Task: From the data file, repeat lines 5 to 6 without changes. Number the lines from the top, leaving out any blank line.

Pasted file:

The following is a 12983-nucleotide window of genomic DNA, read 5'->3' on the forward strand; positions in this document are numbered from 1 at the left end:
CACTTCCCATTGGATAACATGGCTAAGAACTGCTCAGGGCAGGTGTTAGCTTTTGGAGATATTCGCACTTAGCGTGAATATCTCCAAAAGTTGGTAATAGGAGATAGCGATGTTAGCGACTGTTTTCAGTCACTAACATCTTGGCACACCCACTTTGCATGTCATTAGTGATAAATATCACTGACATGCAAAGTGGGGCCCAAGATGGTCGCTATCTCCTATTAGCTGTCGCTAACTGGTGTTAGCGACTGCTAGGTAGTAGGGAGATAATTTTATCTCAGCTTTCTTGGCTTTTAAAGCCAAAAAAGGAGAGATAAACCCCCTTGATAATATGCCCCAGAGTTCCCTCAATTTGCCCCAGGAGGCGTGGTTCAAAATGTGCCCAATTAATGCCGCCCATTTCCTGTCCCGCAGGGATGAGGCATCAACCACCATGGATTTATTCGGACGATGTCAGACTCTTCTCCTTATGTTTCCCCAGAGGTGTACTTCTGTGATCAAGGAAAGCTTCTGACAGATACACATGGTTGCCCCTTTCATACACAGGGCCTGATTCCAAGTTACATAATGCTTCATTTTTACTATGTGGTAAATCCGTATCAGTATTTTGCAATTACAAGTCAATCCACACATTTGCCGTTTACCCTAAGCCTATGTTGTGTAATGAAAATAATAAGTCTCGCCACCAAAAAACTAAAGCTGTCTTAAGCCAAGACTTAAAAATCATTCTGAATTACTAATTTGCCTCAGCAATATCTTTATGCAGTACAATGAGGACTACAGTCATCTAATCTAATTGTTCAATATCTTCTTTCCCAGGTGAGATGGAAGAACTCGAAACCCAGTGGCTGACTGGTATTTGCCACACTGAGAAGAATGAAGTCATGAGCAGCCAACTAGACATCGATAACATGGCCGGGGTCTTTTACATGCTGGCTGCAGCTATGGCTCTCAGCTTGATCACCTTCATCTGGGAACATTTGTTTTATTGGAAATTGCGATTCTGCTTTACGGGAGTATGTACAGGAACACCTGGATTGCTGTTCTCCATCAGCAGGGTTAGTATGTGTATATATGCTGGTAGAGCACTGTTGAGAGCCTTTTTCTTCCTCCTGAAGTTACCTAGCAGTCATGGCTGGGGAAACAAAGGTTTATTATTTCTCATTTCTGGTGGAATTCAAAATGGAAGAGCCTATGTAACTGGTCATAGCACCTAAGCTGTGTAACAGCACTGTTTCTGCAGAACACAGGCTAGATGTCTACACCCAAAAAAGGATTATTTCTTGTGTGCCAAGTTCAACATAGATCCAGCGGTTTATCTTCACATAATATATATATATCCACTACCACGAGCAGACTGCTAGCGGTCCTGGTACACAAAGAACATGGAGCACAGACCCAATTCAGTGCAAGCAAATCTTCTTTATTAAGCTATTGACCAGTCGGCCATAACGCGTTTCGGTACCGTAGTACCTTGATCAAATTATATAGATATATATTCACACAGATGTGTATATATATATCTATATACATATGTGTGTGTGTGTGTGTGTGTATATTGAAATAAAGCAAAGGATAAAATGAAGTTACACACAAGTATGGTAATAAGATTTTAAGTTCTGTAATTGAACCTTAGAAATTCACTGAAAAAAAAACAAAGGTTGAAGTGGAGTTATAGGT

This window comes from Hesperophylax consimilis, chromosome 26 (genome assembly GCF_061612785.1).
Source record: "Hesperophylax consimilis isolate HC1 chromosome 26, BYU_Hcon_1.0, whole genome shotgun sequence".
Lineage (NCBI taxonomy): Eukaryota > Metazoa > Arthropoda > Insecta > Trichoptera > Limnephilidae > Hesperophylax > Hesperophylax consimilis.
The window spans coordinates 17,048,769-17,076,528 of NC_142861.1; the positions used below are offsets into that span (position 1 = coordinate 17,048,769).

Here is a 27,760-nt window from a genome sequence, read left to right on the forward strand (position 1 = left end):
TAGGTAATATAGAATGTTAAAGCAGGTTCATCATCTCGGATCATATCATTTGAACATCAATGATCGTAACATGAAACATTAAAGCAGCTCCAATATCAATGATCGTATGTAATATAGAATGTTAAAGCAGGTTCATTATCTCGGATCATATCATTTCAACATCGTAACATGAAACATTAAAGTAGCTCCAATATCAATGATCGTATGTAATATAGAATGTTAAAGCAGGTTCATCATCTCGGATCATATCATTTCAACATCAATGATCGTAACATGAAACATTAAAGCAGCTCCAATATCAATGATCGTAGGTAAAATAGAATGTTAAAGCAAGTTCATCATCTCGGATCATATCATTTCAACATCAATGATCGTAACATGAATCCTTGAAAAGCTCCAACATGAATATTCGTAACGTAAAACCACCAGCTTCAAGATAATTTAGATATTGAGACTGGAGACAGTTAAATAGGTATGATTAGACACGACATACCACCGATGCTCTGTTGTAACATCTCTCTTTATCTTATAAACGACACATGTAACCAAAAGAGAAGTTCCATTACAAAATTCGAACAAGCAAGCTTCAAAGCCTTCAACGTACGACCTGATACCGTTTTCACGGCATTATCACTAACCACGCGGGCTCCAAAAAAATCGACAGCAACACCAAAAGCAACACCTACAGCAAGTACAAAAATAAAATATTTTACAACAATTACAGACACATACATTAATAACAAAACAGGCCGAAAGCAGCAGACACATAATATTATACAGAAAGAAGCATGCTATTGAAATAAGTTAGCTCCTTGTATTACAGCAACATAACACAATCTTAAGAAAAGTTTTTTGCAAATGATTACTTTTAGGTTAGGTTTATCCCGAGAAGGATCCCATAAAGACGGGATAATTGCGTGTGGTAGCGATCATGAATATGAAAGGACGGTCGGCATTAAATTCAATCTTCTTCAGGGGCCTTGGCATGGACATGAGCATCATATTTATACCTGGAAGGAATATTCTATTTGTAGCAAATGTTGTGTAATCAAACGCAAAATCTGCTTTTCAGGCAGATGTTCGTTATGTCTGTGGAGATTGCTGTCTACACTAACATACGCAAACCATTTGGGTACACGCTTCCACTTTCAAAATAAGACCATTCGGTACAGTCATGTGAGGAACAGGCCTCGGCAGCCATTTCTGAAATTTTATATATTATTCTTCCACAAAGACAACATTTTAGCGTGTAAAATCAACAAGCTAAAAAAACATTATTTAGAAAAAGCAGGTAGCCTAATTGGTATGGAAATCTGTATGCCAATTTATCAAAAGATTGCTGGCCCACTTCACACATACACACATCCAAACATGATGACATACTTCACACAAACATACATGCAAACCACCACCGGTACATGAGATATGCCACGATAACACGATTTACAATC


Lineage (NCBI taxonomy): Eukaryota > Metazoa > Arthropoda > Insecta > Trichoptera > Limnephilidae > Hesperophylax > Hesperophylax consimilis.
The window spans coordinates 17,048,769-17,076,528 of NC_142861.1; the positions used below are offsets into that span (position 1 = coordinate 17,048,769).